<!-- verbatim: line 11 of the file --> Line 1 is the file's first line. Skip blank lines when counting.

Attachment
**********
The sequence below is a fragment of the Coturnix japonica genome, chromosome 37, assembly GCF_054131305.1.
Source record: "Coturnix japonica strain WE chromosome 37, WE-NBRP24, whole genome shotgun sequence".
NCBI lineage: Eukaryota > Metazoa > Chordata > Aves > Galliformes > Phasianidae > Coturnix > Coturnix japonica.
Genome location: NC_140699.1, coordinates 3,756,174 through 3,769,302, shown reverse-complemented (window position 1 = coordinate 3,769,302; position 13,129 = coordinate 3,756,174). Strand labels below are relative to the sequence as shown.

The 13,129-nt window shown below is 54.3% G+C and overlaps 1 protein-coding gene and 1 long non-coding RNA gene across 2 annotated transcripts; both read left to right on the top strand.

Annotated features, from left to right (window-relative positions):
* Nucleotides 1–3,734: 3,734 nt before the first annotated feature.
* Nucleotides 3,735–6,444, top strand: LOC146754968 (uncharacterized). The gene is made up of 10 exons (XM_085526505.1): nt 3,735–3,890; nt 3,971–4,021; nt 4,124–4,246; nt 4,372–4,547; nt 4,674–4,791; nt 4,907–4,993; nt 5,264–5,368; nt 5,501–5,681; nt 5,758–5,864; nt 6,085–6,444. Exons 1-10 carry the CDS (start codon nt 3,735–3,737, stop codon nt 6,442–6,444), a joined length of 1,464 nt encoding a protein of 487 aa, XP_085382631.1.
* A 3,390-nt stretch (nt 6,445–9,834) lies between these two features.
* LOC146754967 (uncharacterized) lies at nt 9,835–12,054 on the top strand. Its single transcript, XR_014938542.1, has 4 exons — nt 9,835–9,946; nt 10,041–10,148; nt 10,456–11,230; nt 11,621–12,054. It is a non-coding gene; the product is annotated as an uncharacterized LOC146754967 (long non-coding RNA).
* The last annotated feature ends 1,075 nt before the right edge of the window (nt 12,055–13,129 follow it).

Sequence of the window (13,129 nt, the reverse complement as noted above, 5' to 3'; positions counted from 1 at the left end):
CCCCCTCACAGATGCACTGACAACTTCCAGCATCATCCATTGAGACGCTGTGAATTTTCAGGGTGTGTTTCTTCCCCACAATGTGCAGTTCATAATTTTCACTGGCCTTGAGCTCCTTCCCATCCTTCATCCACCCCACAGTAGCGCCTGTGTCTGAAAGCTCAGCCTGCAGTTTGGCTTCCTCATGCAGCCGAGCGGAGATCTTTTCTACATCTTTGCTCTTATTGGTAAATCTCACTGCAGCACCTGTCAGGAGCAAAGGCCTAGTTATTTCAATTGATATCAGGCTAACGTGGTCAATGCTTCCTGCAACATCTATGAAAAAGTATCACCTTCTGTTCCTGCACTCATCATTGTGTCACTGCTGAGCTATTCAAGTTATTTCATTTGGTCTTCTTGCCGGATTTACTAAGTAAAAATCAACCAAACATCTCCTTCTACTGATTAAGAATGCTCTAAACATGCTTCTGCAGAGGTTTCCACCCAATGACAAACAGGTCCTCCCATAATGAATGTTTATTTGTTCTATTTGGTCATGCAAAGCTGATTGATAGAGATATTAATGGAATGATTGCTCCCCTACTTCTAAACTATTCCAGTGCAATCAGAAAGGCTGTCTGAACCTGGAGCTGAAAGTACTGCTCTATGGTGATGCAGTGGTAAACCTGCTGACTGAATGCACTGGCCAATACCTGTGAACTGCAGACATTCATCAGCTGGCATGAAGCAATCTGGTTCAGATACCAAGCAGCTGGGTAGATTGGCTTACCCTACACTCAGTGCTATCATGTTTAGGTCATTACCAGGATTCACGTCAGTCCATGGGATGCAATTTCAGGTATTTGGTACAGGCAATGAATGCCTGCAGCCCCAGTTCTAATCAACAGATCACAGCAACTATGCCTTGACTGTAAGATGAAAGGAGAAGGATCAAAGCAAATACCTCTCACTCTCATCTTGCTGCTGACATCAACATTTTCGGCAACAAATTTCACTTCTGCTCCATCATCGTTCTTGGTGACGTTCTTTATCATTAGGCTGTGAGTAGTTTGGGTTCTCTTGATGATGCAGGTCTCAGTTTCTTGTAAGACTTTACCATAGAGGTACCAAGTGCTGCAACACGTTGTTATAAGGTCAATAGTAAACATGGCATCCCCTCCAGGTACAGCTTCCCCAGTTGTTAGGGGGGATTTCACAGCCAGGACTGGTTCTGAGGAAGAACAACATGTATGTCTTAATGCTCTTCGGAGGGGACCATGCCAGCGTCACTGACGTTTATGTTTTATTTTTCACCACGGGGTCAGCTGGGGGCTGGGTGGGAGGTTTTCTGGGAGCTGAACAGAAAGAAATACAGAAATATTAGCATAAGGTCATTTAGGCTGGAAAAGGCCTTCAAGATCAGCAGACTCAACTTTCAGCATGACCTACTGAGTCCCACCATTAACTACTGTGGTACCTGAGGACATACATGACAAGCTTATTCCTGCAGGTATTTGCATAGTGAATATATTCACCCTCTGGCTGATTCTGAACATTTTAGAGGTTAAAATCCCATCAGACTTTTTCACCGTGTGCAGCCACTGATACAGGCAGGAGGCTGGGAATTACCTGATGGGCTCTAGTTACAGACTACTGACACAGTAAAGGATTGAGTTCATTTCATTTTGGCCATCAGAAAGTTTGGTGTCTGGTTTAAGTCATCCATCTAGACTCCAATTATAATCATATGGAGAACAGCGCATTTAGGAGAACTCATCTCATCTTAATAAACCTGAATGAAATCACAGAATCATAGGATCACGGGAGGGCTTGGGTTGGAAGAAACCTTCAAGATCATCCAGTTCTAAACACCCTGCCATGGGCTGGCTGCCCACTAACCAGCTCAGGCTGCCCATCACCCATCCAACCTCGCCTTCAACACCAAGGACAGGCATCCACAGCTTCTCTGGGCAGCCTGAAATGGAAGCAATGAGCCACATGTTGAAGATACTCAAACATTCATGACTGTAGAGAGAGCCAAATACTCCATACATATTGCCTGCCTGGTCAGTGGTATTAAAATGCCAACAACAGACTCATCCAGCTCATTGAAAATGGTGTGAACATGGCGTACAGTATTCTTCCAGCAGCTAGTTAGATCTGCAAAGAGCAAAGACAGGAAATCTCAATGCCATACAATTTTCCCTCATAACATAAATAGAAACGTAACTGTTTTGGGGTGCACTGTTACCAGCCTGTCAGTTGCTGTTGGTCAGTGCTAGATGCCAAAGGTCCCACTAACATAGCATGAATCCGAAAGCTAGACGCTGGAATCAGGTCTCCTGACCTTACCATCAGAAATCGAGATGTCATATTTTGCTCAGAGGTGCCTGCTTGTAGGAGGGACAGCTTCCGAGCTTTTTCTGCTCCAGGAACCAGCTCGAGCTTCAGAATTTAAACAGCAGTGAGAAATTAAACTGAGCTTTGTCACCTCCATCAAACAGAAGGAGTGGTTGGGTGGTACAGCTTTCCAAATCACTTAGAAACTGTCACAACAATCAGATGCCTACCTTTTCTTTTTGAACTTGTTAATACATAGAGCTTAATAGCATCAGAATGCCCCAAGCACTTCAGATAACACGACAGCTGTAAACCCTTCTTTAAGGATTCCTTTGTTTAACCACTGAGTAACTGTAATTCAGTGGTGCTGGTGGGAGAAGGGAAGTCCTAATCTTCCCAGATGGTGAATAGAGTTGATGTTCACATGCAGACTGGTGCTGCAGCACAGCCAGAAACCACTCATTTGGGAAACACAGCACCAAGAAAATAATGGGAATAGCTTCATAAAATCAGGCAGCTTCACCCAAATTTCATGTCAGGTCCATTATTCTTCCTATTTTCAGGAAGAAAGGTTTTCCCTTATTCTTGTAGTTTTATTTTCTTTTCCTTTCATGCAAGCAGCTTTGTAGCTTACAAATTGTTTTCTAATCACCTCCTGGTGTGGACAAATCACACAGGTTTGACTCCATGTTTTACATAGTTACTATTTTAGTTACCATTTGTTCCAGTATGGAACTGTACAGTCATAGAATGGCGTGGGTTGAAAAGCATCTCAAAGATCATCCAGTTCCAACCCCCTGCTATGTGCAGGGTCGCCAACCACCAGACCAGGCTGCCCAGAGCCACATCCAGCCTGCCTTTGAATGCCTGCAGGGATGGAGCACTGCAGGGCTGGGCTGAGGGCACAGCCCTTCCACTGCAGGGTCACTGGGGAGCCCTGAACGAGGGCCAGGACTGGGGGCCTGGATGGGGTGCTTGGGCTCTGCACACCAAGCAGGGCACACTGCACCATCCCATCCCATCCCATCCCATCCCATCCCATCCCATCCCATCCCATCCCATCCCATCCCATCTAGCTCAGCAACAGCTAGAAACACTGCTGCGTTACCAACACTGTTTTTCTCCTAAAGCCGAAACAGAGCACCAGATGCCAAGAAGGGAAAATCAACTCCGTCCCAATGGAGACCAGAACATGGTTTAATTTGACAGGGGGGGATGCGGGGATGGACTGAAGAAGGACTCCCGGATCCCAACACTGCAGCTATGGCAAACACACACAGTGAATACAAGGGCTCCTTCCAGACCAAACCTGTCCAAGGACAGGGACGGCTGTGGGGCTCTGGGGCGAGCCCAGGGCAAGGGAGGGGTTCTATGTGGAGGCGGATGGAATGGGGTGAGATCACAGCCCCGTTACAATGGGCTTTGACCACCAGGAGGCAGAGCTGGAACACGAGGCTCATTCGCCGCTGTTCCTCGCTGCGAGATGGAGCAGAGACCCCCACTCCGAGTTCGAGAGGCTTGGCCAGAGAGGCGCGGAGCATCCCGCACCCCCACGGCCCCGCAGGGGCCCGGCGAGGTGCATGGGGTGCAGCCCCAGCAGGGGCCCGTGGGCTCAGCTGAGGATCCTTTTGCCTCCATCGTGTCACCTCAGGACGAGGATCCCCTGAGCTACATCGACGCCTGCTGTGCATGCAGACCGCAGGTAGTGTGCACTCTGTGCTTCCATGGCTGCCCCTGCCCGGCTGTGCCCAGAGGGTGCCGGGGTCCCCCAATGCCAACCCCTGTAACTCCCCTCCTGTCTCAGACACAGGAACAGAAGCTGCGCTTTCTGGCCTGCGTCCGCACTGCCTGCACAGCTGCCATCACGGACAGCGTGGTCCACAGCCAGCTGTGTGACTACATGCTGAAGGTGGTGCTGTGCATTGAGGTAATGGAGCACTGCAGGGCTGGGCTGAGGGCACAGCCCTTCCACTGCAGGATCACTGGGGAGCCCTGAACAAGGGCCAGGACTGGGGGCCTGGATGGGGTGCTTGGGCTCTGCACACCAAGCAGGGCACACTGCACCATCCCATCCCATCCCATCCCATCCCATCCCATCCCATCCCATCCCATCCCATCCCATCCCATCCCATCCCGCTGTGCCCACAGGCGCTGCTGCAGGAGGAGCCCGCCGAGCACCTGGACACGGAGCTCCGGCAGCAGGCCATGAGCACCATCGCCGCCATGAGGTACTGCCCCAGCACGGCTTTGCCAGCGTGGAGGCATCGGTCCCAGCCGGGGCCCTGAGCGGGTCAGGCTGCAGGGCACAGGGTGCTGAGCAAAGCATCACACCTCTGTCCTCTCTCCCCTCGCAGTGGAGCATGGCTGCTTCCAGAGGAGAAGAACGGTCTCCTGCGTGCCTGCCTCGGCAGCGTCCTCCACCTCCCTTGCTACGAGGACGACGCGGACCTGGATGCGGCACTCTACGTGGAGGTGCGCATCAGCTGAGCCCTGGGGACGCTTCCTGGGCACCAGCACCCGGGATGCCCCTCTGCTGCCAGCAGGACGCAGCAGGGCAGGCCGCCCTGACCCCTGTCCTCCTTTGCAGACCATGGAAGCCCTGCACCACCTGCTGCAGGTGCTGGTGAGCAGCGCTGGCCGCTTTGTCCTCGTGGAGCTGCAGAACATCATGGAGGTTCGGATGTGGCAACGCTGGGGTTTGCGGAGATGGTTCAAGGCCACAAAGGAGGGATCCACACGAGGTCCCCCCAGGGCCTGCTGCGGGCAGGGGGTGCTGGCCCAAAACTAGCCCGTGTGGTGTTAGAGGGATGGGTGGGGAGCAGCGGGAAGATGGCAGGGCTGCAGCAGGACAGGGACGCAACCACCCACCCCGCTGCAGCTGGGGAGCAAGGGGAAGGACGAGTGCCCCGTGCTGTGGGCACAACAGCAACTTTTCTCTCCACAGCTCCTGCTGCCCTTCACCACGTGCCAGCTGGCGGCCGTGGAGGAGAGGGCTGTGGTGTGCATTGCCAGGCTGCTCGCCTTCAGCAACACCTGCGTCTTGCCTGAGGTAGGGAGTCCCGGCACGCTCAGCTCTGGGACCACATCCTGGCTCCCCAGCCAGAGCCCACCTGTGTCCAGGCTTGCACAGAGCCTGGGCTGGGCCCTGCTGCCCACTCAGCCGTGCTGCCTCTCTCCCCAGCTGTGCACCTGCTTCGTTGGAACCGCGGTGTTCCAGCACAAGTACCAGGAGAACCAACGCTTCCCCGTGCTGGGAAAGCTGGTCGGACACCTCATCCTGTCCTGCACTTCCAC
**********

* The last annotated feature ends 1,075 nt before the right edge of the window (nt 12,055–13,129 follow it).